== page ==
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  • Mysterium Compass

    So, just what was the story with Mysterium Compass? My son and his friends were all fired up about earning all the segments. Then they were told MC had been added as a mandatory 6th segment, but it was reserved only for OA members (?!). Later, they were told it was open to all scouts, but both times they tried to attend, the lines were do-you-want-to-wait-3hrs-? long that they gave up. They just gave up on both MC and earning all the segments.

  • #2
    Communications, coordination, etc. were very bad at certain times throughout the Jamboree. One day we would get a piece of information, the next day, it was contradicted 180-degrees.

    On MC, we were notified we were given a limited number of tickets for a certain time period to be handed out to our boys as the SM saw fit. I'm thinking we got 20 tickets for our 36 boys. We decided to first have all the OA guys go, then by merit. If the boys were not given a ticket, they could get in the stand-by line and try to get in that way. Those going early in the morning usually got in with no problems.

    I know of a few of the boys went early and stood in the stand-by line and got through multiple times.

    Sorry this information is day late and a dollar short. But as I said before while trying to put the best spin on it, communications really sucked.



    • #3
      What was it exactly? I'd love to hear details.

      I know there were history of lodge patches, and a neat ceremony at the end, but there's no substance to the description.


      • #4
        Thanks for the info. Since I first posted, I finally discovered some info about MC on the Jambo website. Here's the link (scroll to the bottom):

        Frankly, why would Jambo make MC one of the six activity segments when it only had the capacity to accomodate slightly more than half the scouts that attended? Every other segment could be earned (theoretically) by every single scout attending Jamboree. Grrr.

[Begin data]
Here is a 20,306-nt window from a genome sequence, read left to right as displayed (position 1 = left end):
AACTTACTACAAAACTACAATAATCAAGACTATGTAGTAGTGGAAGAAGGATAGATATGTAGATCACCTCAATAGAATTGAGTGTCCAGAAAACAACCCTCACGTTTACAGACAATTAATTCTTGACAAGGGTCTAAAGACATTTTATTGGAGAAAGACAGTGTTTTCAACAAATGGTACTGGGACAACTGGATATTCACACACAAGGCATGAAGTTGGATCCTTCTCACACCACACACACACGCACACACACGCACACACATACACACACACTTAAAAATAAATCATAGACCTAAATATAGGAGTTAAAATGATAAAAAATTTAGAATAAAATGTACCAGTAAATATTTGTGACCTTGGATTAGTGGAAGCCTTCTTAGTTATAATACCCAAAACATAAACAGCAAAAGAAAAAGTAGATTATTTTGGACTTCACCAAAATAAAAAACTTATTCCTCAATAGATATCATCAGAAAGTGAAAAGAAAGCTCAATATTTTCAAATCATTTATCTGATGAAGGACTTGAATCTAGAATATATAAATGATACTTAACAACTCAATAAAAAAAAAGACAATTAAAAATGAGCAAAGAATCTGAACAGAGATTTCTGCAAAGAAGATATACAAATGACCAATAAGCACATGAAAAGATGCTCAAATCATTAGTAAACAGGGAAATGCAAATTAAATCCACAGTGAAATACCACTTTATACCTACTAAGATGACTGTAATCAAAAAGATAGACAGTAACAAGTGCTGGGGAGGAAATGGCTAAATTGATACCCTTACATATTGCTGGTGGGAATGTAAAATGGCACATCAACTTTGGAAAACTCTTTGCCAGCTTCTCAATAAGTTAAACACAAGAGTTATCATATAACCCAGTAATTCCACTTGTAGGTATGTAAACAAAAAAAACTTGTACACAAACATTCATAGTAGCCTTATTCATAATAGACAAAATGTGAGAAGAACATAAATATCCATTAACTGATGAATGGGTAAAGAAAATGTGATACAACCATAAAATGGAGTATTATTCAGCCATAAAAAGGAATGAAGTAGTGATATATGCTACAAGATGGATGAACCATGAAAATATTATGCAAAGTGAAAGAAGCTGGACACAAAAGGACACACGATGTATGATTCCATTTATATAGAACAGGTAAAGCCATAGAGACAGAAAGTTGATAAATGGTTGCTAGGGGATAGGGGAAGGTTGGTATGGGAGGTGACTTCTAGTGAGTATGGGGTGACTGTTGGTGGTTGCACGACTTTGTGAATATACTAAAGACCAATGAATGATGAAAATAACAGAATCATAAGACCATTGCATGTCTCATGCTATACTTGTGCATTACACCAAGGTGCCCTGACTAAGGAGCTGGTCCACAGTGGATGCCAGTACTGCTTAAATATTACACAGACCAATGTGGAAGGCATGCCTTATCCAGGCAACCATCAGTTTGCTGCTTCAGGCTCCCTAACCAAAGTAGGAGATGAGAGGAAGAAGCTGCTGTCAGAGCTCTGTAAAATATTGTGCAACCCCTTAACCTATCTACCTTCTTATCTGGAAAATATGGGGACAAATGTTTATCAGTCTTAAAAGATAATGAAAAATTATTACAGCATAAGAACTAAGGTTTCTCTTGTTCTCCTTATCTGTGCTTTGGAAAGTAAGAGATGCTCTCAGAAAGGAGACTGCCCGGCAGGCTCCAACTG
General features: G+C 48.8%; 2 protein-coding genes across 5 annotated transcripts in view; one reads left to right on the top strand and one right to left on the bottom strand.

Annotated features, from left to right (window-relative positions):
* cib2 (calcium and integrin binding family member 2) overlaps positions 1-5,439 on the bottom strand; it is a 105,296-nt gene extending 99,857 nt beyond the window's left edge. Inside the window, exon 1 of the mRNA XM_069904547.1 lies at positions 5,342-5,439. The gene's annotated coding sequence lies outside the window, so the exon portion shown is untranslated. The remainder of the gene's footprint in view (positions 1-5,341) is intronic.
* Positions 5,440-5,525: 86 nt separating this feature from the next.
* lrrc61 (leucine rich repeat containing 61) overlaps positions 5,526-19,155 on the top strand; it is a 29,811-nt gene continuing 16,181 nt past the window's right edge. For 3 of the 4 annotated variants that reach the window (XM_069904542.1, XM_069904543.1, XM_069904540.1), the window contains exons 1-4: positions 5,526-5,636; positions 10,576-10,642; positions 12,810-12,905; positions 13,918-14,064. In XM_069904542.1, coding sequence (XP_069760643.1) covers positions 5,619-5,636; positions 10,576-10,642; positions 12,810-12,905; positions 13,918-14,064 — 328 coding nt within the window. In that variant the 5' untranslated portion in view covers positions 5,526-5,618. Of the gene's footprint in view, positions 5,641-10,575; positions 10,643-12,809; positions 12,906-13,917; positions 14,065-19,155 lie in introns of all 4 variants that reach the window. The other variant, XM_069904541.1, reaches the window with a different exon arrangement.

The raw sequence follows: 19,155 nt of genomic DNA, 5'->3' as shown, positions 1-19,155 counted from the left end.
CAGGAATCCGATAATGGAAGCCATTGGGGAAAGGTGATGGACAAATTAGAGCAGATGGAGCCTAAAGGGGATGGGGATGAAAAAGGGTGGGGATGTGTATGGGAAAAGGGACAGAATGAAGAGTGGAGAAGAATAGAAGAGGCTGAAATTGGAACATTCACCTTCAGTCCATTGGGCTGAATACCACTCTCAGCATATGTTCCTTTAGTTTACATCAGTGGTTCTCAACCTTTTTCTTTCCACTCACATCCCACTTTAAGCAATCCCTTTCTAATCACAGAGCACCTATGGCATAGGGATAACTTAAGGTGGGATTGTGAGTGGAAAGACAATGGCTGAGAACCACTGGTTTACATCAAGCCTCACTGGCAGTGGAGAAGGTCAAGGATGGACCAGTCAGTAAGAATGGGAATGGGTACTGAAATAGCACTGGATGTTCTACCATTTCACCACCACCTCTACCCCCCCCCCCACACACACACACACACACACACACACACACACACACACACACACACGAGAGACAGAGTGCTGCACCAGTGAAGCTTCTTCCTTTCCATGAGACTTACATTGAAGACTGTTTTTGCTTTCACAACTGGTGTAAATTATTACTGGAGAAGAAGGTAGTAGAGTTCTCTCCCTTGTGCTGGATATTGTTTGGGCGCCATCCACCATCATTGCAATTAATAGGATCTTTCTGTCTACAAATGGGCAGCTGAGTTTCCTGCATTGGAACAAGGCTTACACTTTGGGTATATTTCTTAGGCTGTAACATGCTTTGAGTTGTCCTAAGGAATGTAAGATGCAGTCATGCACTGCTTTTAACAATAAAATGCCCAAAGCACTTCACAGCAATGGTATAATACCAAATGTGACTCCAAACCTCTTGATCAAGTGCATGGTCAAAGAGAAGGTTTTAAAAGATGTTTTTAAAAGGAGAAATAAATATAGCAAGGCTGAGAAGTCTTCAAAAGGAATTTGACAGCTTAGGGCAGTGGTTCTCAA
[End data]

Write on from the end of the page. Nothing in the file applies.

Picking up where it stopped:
• #5
          You're going to get second-hand info on this, in that no adults were allowed to participate. Maybe some of our younger forum members would have some idea of what it was all about and pass it along to the rest of us old-folk.



          • #6
            Sounds like something out of a Pullman novel.


            • #7
              Information funneled to our Jamboree committee before we got to Jamboree that a troop of 36 would be limited to 18 tickets for youth and no adults would be able to attend. The reason as I understand it is that they made this year's "show" bigger and more immersive than previous shows. In the past you sit in stadium seating and watched a show. This time it was interactive and involved water slides and such. Instead of being able to seat 500 people at once, they took small groups thru. Probably a little too ambitious or they should have built two to accommodate everyone.....but that would have cost twice as much and been twice the effort. It was not limited to OA members. In fact, our Lodge Chief was the SPL of our Jambo Troop and he chose not to go so someone lese could go. Actually, a number of our older scouts and Arrowmen did the same. We took the number of kids who wanted to go, wrote that many numbers on pieces of paper and then the boys drew numbers. If they were 1 thru 18, they went. We actually had some who drew a winning number decide they didn't want to go and gave up their ticket to a buddy. There were times that the stand by line was packed, There were other times, especially towards the last few days of Jamboree where there were only a handful of people in line.

              My Jambo guide that we were given where the boys had things signed off for rockers is packed away at home. I'd be interested in seeing what it said if anything about earning the MC rocker. Just wondering if going to the Scouting Vault open to everyone including adults was a secondary activity that would count. Many of the rockers were of a "do 5 ou of 9" variety.


              • #8
                "In fact, our Lodge Chief was the SPL of our Jambo Troop and he chose not to go so someone lese could go. Actually, a number of our older scouts and Arrowmen did the same."